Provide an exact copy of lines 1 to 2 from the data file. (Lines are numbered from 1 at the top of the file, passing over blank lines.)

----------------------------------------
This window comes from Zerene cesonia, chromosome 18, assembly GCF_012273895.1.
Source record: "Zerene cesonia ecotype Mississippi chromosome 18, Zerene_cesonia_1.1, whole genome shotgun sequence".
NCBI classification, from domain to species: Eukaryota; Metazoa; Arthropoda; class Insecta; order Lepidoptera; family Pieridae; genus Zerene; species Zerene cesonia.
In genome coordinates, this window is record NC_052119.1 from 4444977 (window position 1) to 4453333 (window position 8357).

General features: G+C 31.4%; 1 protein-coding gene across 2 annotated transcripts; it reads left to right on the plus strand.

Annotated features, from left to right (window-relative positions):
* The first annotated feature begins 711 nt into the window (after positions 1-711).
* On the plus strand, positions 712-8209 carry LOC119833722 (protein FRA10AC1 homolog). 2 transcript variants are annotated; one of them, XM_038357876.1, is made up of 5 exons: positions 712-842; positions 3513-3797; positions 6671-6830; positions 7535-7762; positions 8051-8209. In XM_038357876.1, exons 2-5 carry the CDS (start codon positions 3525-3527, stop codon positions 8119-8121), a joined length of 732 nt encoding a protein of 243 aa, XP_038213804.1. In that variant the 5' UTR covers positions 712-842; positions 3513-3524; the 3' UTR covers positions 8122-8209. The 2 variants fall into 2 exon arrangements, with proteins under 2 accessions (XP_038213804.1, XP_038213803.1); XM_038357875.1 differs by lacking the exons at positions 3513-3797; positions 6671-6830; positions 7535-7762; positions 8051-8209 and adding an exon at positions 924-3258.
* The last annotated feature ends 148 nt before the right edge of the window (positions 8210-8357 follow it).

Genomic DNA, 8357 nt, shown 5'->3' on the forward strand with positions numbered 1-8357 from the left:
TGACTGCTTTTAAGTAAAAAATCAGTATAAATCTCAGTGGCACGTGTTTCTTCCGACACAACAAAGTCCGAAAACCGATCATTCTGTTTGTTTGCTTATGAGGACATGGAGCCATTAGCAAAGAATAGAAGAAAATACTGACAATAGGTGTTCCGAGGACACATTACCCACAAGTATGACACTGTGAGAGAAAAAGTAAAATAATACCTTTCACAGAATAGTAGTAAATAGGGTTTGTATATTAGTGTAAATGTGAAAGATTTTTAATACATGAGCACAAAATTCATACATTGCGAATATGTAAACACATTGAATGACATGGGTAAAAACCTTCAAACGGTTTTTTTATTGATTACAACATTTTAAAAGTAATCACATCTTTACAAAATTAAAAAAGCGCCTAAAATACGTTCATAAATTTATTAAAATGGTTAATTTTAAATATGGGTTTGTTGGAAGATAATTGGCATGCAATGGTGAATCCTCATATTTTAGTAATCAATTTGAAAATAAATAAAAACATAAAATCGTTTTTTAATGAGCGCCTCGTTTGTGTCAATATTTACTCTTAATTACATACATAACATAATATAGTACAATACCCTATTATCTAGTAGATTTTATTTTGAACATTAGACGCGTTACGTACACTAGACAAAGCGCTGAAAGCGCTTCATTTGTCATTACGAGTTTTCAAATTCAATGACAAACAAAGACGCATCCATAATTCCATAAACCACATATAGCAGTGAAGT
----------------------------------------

This window comes from Zerene cesonia, chromosome 18, assembly GCF_012273895.1.
Source record: "Zerene cesonia ecotype Mississippi chromosome 18, Zerene_cesonia_1.1, whole genome shotgun sequence".